Hong Kong has been a gateway between the east and west for decades. Located on the coast of southern China, the Hong Kong region is easily accessible from Beijing on the mainland.

A tourist visa may be required to travel from China to Hong Kong, which has separate immigration and customs procedures from China. Depending on your country of citizenship and your itinerary, you may be eligible to travel in Hong Kong visa-free from seven to 180 days.

Once in Hong Kong, it's best to hire a driver so you can ride comfortably and go at your own pace, but more adventurous travelers may find Hong Kong's bustling subway and ferry system very efficient for moving about Hong Kong.

There are plenty of itineraries to inspire your travels, like this 12-day Beijing to Hong Kong Grand Tour.

By Plane

Duration: 3 hours and 40 minutes

Flying affords the quickest travel time to make the 1,221-mile (1,965-km) journey from Beijing to Hong Kong and is the most convenient and preferred option.

There are more than a dozen daily nonstop flights from Beijing Capital International Airport, which is 18 miles (30 km) northeast of Tian'anmen Square, and the new starfish-shaped Beijing Daxing International Airport—set to be the world's largest airport when it officially opens at the end of September—which is 30 miles (50 km) south of Tian'anmen Square, to Hong Kong International Airport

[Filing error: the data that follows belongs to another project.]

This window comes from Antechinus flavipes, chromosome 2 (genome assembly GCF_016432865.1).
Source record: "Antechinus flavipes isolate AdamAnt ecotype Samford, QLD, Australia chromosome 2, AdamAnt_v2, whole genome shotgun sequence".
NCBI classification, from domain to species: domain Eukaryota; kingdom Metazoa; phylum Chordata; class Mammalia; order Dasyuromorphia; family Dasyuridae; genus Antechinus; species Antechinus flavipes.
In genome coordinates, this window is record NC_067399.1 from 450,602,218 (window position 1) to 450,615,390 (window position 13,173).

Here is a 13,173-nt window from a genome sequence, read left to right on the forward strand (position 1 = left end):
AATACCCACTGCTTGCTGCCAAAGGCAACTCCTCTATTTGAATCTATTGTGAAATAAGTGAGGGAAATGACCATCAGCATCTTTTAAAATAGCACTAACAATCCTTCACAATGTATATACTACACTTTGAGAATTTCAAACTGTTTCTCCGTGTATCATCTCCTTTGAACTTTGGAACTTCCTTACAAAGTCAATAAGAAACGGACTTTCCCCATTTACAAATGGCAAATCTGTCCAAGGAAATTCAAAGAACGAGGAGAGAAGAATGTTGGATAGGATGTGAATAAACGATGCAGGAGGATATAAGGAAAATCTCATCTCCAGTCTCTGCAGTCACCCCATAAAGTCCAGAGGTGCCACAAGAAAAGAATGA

By Train

Duration: 9 hours - 1 day

More than RMB220 billion was spent to build China's high-speed rail system (gāotiě)—the largest in the world—which makes it an enticing, but slower, option. Each day, only one high-speed train travels up to 186 mph (299 kph) along the 942-mile (1,516-kilometer) route from Beijing West Railway Station to Hong Kong West Kowloon Station.

Second class, first class, and business class seats are available for passengers who wish to take the scenic route. A much slower classic sleeper train option is available from Beijing West Railway Station to Hong Kong's Hung Hom Station, but it's a long, 24-hour journey that departs every other day. The options on the slower train include soft sleeper, hard sleeper, and hard seats.

Once passengers arrive in Hong Kong, they clear customs and immigration for both China and Hong Kong from within the train station. Most trains have a food serving counter or dining car with simple fare like xīhóngshì chǎo jīdàn (scrambled eggs with tomatoes) and there are hot water dispensers to use for making instant noodles, coffee, and tea. Most of the local trains have snack carts that are pushed through each train car. 

If you decide to take the night train and book a hard bed option, don't be surprised if you wander off to the restroom or dining car and return to your door-less cabin to find other passengers sitting on the foot of your bed or even curled up in your lower berth bed  Booking a soft sleeper (there are four beds in each cabin) is more comfortable and secure as there is a door that locks. In the morning, music is played to wake travelers up and welcome them to Hong Kong.